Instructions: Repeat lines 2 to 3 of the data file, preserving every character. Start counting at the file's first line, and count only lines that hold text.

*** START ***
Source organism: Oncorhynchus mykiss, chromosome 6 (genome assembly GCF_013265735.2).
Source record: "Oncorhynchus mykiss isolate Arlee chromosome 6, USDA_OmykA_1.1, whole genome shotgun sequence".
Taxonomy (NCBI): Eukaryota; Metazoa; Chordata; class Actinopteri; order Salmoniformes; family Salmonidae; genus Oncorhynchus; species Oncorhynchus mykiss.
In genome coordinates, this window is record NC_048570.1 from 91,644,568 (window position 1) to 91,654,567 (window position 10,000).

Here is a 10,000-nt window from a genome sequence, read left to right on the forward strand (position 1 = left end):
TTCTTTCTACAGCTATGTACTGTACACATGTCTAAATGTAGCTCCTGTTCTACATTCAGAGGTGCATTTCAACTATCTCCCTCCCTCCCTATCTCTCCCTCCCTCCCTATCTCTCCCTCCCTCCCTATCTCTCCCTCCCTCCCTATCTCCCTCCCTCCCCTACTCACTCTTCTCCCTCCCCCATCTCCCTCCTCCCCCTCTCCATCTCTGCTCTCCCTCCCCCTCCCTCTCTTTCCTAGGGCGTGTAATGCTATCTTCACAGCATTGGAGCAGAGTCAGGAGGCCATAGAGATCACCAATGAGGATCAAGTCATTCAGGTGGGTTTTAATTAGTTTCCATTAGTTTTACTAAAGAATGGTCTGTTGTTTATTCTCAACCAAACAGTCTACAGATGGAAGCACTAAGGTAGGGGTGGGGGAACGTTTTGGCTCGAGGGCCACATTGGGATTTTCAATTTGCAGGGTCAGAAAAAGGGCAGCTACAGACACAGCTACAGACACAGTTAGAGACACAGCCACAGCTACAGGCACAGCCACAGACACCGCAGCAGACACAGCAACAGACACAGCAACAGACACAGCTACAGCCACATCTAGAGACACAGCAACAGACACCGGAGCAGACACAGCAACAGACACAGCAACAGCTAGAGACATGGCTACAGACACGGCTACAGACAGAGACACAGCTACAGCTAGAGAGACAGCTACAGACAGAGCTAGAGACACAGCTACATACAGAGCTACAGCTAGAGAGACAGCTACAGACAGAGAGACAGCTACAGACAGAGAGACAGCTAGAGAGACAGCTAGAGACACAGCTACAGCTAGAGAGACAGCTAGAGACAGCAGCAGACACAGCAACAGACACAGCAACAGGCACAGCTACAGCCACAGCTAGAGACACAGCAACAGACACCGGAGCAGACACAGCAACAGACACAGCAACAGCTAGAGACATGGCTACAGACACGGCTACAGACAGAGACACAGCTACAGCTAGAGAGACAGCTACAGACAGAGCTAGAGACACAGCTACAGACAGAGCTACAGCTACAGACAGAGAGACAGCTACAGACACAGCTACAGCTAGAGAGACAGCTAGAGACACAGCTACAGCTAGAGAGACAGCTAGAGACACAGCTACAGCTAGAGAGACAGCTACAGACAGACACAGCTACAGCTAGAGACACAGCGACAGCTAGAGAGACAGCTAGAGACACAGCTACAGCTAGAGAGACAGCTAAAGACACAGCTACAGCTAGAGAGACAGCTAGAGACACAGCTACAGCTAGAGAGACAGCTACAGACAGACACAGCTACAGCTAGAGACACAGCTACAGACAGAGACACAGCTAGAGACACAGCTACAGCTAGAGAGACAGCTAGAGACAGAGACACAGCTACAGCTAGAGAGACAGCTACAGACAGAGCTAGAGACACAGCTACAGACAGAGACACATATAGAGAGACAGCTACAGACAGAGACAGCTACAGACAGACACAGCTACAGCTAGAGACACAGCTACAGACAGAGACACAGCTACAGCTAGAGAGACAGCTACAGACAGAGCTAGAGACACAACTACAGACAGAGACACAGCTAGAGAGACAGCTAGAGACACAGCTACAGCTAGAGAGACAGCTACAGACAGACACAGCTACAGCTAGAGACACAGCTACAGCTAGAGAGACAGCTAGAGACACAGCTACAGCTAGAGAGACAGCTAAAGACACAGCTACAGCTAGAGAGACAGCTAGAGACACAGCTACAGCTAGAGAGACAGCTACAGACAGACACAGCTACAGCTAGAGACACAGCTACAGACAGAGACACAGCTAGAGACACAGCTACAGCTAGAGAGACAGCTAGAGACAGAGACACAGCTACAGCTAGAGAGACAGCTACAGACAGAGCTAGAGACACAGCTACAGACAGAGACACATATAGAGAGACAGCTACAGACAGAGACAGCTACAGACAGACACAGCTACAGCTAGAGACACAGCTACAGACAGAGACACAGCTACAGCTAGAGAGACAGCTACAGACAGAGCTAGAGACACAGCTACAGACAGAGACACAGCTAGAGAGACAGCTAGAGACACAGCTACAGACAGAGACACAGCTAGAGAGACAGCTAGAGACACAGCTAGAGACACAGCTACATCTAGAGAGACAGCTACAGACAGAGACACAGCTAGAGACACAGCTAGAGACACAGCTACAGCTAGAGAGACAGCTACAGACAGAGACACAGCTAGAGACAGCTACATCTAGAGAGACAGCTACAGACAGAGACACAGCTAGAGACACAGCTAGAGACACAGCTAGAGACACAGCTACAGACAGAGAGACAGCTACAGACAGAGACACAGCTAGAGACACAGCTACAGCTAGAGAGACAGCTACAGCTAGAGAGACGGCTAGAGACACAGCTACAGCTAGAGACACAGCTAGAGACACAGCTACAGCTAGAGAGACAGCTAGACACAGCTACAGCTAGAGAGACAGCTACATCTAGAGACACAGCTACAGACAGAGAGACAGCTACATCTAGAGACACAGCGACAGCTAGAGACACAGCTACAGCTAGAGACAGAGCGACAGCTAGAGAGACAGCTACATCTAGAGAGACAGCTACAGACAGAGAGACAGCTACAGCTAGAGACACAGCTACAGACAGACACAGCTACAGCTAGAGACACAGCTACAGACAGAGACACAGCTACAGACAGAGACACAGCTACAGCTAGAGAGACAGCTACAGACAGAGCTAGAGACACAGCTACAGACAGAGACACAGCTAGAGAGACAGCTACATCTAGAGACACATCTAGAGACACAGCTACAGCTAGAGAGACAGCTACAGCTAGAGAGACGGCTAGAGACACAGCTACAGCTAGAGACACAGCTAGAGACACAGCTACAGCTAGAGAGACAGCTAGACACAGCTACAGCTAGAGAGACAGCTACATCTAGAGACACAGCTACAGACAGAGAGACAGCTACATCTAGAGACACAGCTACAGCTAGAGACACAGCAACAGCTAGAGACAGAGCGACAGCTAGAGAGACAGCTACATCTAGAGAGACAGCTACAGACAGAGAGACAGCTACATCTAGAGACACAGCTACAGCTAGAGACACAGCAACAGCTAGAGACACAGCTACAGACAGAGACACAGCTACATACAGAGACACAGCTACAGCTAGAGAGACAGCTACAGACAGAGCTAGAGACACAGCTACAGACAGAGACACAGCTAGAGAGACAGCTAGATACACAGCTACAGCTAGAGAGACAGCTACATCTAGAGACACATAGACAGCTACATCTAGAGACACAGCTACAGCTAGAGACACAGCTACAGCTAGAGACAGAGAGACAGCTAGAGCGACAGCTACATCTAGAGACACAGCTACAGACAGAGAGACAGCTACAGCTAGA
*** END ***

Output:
Source record: "Oncorhynchus mykiss isolate Arlee chromosome 6, USDA_OmykA_1.1, whole genome shotgun sequence".
Taxonomy (NCBI): Eukaryota; Metazoa; Chordata; class Actinopteri; order Salmoniformes; family Salmonidae; genus Oncorhynchus; species Oncorhynchus mykiss.